3m Control Systems

Topics: Management, Corporation, Innovation Pages: 5 (1611 words) Published: May 15, 2007
3M Corporation
Company Background:
The Minnesota Mining & Manufacturing Corporation (3M) was founded in 1902. It reported sales revenues of $16.7 billion during the year 2000. These revenues came from 3M's six business divisions: industrial; transportation, graphics, and safety; healthcare; consumer and office; electro and communications; and specialty materials. All business divisions were profitable in 2000. The same year, the company made more than 60,000 products and about $5.6 billion sales came from products that had been introduced during the prior four years and another $1.5 billion came from products introduced during 2000. Annually, more than 75,000 employees worked to create more than 500 new products. The company was recognized for its vertical organizational structure, with businesses established by technologies and markets. It was one of the most admired corporations in America and was awarded the National Medal for Technology, the U.S. government's top award for innovation, in 1995. Business Goals and Strategy:

3M Corporation's each division is treated as a profit center with no interdivisional business between the six divisions. The business unit strategy is to "hold" as the company wants to maintain and increase profitability and market share. In terms of corporate strategy, 3M functions as an unrelated diversified corporation with the prime goal to innovate consistently, thereby offering a large product base to customers and maintaining competitive advantage. Current Management Controls with Evaluation and Recommendations: Early in 3M's history, chair and CEO William L. McKnight introduced a number of formal and informal controls to enable the corporation to innovate consistently and achieve its goals. The current management has continued to expand and embrace these controls, believing innovation to be the cornerstone of 3M's future. 1.3M promoted intrapreneurship – This is a very good control. 3M was the leader in intrapreneurship and encouraged its employees to practice entrepreneurship within the established corporation. This is a very big financial and non financial motivation for employees as it allows them to proceed with their plans and contribute towards the growth of the company. It also gives them a chance to take risks without the fear of reprisals. This often fosters new business developments which benefit the employees as well as the company. This control ties up with the "15% option" in which employees have the option of spending up to 15% of their workweek pursuing individual projects of their choice. They don't have to disclose or justify the project to a manager. This control definitely supports the strategy of 3M by giving the employees the freedom and motivation to innovate regularly. 3M Corporation should continue with this control. 2.30% of business unit revenues should come from products introduced in the last four years – This control ensures that new products are invented each year. This control should be continued as it makes it mandatory for each business unit to develop new products each year and supports the company strategy of innovation. 3.Career advancement opportunities – All 3M employees have equal career growth and advancement opportunities. There are two career ladders: a technical career ladder and a management career ladder. No matter in which field an employee is, he will get equal growth opportunities. This is a very good control as it enables employees to grow in their own fields. This helps in making an employee's current job more attractive to him and eliminates any chances of him changing his area of expertise because of career advancement. This is a very good control and helps the employees to remain focused and benefits the company by fostering greater employee satisfaction and growth. 4.Provision of seed capital – Product inventors request seed capital, money used for the initial investment in a project for concept development, market research, or...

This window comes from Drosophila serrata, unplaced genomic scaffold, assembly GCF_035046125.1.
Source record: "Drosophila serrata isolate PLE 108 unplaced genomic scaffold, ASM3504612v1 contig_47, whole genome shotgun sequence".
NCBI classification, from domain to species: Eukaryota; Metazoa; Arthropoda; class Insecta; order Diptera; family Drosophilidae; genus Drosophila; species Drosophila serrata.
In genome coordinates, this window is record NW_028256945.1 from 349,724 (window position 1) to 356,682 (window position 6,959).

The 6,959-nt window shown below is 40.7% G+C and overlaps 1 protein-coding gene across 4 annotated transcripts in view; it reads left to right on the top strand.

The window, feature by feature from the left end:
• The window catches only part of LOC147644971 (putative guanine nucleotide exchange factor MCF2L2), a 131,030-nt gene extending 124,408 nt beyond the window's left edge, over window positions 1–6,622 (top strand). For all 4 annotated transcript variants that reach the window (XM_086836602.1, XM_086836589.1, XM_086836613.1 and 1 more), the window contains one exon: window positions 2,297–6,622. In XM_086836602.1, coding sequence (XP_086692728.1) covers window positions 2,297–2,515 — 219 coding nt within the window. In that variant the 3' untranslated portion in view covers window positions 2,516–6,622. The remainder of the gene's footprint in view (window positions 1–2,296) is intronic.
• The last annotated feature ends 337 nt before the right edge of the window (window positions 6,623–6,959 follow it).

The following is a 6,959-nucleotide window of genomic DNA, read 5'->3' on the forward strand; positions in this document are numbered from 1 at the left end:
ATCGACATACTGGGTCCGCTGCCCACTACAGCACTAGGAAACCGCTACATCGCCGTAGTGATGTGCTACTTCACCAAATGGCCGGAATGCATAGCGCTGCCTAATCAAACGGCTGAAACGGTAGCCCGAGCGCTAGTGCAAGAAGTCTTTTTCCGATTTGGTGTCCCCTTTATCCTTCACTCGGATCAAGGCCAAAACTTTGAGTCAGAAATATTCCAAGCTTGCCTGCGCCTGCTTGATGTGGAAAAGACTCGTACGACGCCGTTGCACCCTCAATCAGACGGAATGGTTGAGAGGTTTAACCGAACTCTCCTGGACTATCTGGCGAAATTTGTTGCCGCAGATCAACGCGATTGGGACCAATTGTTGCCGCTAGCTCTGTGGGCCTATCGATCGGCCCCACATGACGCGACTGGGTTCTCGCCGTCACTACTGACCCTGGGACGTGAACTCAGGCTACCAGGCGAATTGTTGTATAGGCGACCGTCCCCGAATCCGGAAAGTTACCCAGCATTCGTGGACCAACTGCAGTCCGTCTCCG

References: Anthony, Robert N., and Govindarajan, Vijay. (2005) Management Control Systems. McGraw Hill Companies Inc., New York, NY (pp. 654-655)
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